We are living in a time when wedding and baby photographs are more valuable than fine art and this my friends makes me want to vomit into the hat of vanity worn by many a celebrity.


Blah, Blah, Blah....

I don't think there has been a week that has gone by lately when someone hasn't said to me; "Oh the resession, oh, it will effect 'The Arts' first, Oh, no one buys prints in these times, oh Marcus what will you do, maybe your dad could get you a job at the tin factory..." To be honest it makes me want to dig out my 18 ounce boxing gloves and go to town on the blighters, Its just not what I want to hear. Its usually the same people that tell you that no one makes a living just selling prints which is utter rubbish as Ansel Adams made over a million dollars in print sales the first year he started to sell. May I also mention Andreas Gursky, Gregory Grewdson, Jeff Wall, Richard Misrach, so on and so forth..... May I also add to the list the kind of people who tell me soon I wont be able to get any film, or that camera will give you a bad back. Just go write a poem or something....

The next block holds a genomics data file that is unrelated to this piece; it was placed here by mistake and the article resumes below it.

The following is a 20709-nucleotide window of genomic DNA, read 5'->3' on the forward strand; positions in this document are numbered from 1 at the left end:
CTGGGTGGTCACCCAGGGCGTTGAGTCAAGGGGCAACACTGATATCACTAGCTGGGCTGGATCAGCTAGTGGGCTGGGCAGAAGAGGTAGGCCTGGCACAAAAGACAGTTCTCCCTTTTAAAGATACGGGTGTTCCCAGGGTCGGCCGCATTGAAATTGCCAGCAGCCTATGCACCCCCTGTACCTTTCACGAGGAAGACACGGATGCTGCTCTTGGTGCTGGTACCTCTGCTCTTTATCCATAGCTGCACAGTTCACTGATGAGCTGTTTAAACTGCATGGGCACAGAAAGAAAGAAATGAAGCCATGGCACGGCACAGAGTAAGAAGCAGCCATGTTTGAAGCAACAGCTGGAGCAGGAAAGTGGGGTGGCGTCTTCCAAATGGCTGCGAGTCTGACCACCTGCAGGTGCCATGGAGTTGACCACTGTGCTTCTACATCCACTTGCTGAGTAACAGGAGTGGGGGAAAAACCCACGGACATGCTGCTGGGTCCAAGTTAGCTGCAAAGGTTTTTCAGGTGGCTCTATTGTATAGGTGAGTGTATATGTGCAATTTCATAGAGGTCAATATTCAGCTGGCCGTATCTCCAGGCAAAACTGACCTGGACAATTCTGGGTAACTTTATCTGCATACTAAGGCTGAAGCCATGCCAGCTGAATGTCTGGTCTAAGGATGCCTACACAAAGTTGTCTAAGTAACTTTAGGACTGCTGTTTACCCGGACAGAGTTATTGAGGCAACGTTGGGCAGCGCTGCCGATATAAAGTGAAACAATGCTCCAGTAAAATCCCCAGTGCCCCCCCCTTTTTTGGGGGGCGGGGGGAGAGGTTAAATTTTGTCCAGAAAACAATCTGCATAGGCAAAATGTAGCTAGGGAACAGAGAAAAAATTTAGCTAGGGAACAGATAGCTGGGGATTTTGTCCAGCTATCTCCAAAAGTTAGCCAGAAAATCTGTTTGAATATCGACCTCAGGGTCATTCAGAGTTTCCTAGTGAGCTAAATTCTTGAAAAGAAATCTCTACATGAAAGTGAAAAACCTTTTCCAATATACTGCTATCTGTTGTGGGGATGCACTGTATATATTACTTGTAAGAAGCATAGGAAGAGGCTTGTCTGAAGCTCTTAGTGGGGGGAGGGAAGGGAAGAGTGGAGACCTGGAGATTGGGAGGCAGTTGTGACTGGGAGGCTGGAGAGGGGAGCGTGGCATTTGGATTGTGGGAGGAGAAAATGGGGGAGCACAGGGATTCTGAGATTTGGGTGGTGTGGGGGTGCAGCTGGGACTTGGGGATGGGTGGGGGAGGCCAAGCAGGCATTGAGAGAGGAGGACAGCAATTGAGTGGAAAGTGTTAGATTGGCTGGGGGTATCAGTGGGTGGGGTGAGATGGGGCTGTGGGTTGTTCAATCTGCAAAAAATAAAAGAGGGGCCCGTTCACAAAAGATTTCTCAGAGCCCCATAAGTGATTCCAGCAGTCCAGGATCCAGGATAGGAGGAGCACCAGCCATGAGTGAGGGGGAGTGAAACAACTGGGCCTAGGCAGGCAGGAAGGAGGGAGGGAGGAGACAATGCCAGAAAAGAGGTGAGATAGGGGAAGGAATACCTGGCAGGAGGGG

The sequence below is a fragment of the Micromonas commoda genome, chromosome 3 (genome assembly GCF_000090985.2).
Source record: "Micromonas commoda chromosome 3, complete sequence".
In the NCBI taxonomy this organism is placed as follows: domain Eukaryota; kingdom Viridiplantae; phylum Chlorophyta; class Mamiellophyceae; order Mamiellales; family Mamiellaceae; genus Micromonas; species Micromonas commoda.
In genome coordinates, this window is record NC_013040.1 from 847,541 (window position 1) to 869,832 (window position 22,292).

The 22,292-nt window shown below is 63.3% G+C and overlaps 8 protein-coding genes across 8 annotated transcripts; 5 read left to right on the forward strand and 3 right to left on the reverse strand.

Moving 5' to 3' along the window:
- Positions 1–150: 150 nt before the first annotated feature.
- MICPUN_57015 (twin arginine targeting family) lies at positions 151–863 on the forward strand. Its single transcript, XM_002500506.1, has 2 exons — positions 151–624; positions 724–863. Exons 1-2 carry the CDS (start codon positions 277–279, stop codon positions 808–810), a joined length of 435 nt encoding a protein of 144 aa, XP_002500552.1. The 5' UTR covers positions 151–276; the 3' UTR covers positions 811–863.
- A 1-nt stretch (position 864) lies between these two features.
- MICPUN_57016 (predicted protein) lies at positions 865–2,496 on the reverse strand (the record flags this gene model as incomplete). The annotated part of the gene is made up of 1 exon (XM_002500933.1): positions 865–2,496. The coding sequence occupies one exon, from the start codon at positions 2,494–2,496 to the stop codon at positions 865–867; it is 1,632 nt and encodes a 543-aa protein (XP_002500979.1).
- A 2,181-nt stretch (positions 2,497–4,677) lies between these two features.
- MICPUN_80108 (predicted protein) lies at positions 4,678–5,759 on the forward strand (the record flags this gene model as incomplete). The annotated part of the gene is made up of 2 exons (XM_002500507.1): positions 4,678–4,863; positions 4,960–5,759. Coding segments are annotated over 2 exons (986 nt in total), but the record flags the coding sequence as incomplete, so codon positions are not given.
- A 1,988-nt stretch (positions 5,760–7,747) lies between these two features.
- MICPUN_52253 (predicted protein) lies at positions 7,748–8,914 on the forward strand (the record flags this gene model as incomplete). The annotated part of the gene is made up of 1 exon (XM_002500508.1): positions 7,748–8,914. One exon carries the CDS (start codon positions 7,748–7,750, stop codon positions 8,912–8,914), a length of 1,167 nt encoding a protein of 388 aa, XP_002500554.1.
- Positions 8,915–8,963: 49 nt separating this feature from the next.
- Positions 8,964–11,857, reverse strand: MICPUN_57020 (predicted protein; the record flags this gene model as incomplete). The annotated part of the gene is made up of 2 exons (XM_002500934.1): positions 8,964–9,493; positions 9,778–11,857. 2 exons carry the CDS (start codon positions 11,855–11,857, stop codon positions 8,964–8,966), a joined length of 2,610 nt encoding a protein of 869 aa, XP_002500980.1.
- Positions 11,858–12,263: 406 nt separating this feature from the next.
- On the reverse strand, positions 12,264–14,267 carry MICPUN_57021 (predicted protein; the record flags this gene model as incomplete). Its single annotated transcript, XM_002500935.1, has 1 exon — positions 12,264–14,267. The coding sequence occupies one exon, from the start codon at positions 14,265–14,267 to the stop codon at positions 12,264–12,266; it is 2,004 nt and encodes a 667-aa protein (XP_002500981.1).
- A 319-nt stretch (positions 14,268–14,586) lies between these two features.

Doing what I do you have to remain positive. I am not in the habit of crawling into a dark corner and waiting for things to pass. Nuff said..

Now I have that off my chest heres some beautiful work by one Christian Weber. Wonderful work in particular 'A Reason To Believe' project. Its really something (see above)..